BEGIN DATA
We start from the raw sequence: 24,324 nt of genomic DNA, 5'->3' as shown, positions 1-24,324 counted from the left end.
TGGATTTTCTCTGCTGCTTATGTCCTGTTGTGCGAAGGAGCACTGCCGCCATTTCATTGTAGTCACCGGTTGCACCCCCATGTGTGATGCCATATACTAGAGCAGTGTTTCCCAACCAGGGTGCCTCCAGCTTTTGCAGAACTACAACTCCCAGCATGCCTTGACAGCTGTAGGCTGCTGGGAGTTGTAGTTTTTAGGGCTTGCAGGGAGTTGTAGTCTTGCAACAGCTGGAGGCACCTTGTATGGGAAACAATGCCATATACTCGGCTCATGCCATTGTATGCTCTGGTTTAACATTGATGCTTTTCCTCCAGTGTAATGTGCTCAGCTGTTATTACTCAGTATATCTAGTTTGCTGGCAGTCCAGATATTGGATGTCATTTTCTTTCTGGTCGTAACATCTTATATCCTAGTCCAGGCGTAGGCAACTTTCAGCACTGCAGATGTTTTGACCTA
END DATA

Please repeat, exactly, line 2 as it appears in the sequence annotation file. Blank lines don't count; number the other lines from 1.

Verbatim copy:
TGGATTTTCTCTGCTGCTTATGTCCTGTTGTGCGAAGGAGCACTGCCGCCATTTCATTGTAGTCACCGGTTGCACCCCCATGTGTGATGCCATATACTAGAGCAGTGTTTCCCAACCAGGGTGCCTCCAGCTTTTGCAGAACTACAACTCCCAGCATGCCTTGACAGCTGTAGGCTGCTGGGAGTTGTAGTTTTTAGGGCTTGCAGGGAGTTGTAGTCTTGCAACAGCTGGAGGCACCTTGTATGGGAAACAATGCCATATACTCGGCTCATGCCATTGTATGCTCTGGTTTAACATTGATGCTTTTCCTCCAGTGTAATGTGCTCAGCTGTTATTACTCAGTATATCTAGTTTGCTGGCAGTCCAGATATTGGATGTCATTTTCTTTCTGGTCGTAACATCTTATATCCTAGTCCAGGCGTAGGCAACTTTCAGCACTGCAGATGTTTTGACCTA